Research paves way for accurate manufacturing of aluminium composites
Engineers at the University of Exeter have developed a new technique that could make it easier and cheaper to produce high performance aluminium composite parts for the aerospace and automotive industries.
The novel process is based on the emerging technique of selective laser sintering, and according to the researchers has the potential to manufacture exceptionally strong yet lightweight structural components such as pistons, drive shafts, suspension components and brake discs.
The method involves using a laser to melt a mixture of powders composed of aluminium and a reactive reinforcing material. A reaction between the powders results in the formation of new particles, which act as reinforcements and distribute evenly throughout the composite material.
According to PhD student Sasan Dadbakhsh, the new materials have very fine particles compared with other composites, making them more robust. The reaction between constituents releases energy, which also means materials can be produced at a higher rate using less power.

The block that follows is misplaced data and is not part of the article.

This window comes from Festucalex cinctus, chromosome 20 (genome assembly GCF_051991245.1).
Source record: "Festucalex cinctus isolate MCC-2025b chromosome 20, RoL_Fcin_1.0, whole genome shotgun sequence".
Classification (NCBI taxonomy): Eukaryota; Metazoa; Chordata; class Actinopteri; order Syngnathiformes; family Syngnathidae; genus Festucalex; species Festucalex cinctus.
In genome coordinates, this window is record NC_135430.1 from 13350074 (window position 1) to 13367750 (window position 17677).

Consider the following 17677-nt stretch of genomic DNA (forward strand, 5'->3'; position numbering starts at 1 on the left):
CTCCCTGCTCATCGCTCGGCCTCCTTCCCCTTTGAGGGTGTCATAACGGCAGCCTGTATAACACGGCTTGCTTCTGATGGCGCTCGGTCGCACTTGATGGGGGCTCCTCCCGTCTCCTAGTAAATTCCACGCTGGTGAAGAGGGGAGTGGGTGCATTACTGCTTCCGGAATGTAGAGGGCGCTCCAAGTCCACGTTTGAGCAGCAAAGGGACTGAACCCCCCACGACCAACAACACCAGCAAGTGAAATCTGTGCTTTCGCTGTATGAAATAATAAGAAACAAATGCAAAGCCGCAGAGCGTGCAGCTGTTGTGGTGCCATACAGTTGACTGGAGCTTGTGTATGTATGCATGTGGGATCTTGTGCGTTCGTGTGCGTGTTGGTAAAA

"This technique is significantly cheaper and more sustainable than other methods which directly blend very fine powders to manufacture composites," said Dadbakhsh. "The development has great potential to make high performance parts for car manufacturing, the aerospace industry and potentially other industries. Additive layer manufacturing technologies are becoming increasingly accessible so this method could become a viable approach for manufacturing."
Dr Liang Hao of the University of Exeter added: "This advancement allows the rapid development of sustainable lightweight composite components. This particularly helps to save a considerable amount of material, energy and cost for the production of one-off or small volume products."
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